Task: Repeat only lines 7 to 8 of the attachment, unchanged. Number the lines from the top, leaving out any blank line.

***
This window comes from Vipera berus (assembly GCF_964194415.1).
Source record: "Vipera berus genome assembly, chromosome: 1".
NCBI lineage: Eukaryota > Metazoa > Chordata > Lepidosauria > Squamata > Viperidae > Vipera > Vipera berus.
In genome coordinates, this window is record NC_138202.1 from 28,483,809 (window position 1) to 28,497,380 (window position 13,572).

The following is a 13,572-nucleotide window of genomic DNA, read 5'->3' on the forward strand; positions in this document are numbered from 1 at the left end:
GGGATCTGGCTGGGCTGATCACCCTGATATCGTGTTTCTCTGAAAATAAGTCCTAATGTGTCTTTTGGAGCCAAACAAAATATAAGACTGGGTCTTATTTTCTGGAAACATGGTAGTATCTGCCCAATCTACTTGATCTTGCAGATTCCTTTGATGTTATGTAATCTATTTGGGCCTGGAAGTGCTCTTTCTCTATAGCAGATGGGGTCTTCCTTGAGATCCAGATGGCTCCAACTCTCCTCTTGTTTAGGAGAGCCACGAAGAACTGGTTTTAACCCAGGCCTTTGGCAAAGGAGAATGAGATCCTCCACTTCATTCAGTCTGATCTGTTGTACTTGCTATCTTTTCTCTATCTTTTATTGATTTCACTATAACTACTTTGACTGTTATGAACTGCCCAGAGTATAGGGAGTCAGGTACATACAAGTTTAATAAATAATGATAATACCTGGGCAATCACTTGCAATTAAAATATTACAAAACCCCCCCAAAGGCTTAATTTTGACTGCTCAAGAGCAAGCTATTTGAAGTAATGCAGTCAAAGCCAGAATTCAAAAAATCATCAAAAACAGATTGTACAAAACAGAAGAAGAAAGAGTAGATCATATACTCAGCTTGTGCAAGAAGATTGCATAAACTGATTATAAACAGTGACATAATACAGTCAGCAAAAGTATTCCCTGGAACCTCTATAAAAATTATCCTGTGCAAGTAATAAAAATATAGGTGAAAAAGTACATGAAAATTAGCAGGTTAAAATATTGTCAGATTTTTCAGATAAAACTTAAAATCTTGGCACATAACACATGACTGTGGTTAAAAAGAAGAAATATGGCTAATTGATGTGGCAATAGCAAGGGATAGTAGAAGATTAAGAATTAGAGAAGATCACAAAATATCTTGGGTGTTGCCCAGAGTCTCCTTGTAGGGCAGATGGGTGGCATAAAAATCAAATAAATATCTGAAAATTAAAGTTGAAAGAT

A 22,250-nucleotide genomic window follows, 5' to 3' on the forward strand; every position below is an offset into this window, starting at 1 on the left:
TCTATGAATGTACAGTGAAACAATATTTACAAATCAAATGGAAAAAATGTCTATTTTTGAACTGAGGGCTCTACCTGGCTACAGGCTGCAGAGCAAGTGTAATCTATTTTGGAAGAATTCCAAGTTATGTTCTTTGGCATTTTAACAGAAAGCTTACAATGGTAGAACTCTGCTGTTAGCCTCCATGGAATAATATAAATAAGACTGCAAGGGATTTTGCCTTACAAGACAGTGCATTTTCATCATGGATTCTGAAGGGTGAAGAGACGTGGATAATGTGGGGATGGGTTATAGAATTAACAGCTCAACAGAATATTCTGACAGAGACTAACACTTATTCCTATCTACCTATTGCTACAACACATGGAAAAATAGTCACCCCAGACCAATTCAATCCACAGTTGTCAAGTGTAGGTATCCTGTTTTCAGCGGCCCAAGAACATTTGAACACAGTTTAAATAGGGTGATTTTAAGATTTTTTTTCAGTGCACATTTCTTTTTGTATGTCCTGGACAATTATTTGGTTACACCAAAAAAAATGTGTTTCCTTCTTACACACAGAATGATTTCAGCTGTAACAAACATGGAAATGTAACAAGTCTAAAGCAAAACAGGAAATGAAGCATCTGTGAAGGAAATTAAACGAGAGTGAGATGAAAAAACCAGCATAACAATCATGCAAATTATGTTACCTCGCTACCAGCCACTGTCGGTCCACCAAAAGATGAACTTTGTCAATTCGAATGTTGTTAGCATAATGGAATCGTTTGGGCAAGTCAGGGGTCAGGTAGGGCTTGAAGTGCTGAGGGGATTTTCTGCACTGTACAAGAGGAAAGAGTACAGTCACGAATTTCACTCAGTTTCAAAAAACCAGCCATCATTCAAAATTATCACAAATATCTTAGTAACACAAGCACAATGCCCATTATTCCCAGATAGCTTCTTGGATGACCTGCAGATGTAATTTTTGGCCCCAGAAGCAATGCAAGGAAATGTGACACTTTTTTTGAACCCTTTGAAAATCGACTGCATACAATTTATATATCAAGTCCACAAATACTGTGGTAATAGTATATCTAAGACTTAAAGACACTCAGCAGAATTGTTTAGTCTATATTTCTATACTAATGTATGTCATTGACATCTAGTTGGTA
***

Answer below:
A 22,250-nucleotide genomic window follows, 5' to 3' on the forward strand; every position below is an offset into this window, starting at 1 on the left:
TCTATGAATGTACAGTGAAACAATATTTACAAATCAAATGGAAAAAATGTCTATTTTTGAACTGAGGGCTCTACCTGGCTACAGGCTGCAGAGCAAGTGTAATCTATTTTGGAAGAATTCCAAGTTATGTTCTTTGGCATTTTAACAGAAAGCTTACAATGGTAGAACTCTGCTGTTAGCCTCCATGGAATAATATAAATAAGACTGCAAGGGATTTTGCCTTACAAGACAGTGCATTTTCATCATGGATTCTGAAGGGTGAAGAGACGTGGATAATGTGGGGATGGGTTATAGAATTAACAGCTCAACAGAATATTCTGACAGAGACTAACACTTATTCCTATCTACCTATTGCTACAACACATGGAAAAATAGTCACCCCAGACCAATTCAATCCACAGTTGTCAAGTGTAGGTATCCTGTTTTCAGCGGCCCAAGAACATTTGAACACAGTTTAAATAGGGTGATTTTAAGATTTTTTTTCAGTGCACATTTCTTTTTGTATGTCCTGGACAATTATTTGGTTACACCAAAAAAAATGTGTTTCCTTCTTACACACAGAATGATTTCAGCTGTAACAAACATGGAAATGTAACAAGTCTAAAGCAAAACAGGAAATGAAGCATCTGTGAAGGAAATTAAACGAGAGTGAGATGAAAAAACCAGCATAACAATCATGCAAATTATGTTACCTCGCTACCAGCCACTGTCGGTCCACCAAAAGATGAACTTTGTCAATTCGAATGTTGTTAGCATAATGGAATCGTTTGGGCAAGTCAGGGGTCAGGTAGGGCTTGAAGTGCTGAGGGGATTTTCTGCACTGTACAAGAGGAAAGAGTACAGTCACGAATTTCACTCAGTTTCAAAAAACCAGCCATCATTCAAAATTATCACAAATATCTTAGTAACACAAGCACAATGCCCATTATTCCCAGATAGCTTCTTGGATGACCTGCAGATGTAATTTTTGGCCCCAGAAGCAATGCAAGGAAATGTGACACTTTTTTTGAACCCTTTGAAAATCGACTGCATACAATTTATATATCAAGTCCACAAATACTGTGGTAATAGTATATCTAAGACTTAAAGACACTCAGCAGAATTGTTTAGTCTATATTTCTATACTAATGTATGTCATTGACATCTAGTTGGTA